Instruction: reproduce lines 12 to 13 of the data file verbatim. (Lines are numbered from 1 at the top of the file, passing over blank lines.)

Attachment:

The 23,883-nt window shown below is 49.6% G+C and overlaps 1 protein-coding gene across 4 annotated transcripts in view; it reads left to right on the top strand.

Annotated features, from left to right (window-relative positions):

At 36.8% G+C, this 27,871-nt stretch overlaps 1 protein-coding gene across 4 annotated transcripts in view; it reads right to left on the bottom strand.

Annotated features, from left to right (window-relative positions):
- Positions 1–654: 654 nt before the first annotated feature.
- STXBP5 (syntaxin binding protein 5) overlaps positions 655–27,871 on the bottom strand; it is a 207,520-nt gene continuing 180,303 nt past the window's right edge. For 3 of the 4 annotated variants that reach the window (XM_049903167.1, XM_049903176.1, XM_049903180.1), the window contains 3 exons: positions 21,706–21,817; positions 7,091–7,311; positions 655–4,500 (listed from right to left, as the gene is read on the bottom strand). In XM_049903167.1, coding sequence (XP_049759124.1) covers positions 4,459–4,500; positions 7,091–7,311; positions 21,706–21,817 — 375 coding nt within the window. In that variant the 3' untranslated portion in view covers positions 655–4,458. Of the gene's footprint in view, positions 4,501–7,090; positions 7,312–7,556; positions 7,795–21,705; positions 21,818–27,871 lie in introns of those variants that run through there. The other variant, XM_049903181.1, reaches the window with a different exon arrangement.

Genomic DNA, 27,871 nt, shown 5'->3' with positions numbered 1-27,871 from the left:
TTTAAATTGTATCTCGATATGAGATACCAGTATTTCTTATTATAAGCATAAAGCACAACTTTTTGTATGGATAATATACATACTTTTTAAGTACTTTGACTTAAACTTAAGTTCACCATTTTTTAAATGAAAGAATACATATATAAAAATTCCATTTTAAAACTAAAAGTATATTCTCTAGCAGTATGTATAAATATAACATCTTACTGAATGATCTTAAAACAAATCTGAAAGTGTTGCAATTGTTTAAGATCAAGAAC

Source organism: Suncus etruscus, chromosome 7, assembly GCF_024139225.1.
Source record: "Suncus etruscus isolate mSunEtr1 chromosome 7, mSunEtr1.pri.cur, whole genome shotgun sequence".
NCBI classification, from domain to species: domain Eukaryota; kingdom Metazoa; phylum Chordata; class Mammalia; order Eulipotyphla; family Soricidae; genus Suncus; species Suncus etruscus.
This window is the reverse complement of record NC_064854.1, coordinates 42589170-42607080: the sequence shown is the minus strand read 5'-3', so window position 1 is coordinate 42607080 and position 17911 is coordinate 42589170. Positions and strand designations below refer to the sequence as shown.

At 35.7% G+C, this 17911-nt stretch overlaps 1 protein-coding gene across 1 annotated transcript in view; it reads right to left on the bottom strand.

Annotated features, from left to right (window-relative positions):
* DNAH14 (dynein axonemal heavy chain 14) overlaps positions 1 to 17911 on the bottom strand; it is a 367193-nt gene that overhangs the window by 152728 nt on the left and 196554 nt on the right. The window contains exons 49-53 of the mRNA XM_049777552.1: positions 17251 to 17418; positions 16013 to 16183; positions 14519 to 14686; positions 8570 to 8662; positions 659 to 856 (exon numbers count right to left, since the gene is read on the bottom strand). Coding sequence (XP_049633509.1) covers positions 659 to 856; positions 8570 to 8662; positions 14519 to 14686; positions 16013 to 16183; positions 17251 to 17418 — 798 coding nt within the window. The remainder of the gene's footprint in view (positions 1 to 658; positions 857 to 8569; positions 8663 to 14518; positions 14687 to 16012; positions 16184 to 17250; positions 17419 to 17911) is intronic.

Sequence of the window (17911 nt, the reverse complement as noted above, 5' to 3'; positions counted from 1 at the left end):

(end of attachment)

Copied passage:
This window is the reverse complement of record NC_064854.1, coordinates 42589170-42607080: the sequence shown is the minus strand read 5'-3', so window position 1 is coordinate 42607080 and position 17911 is coordinate 42589170. Positions and strand designations below refer to the sequence as shown.

At 35.7% G+C, this 17911-nt stretch overlaps 1 protein-coding gene across 1 annotated transcript in view; it reads right to left on the bottom strand.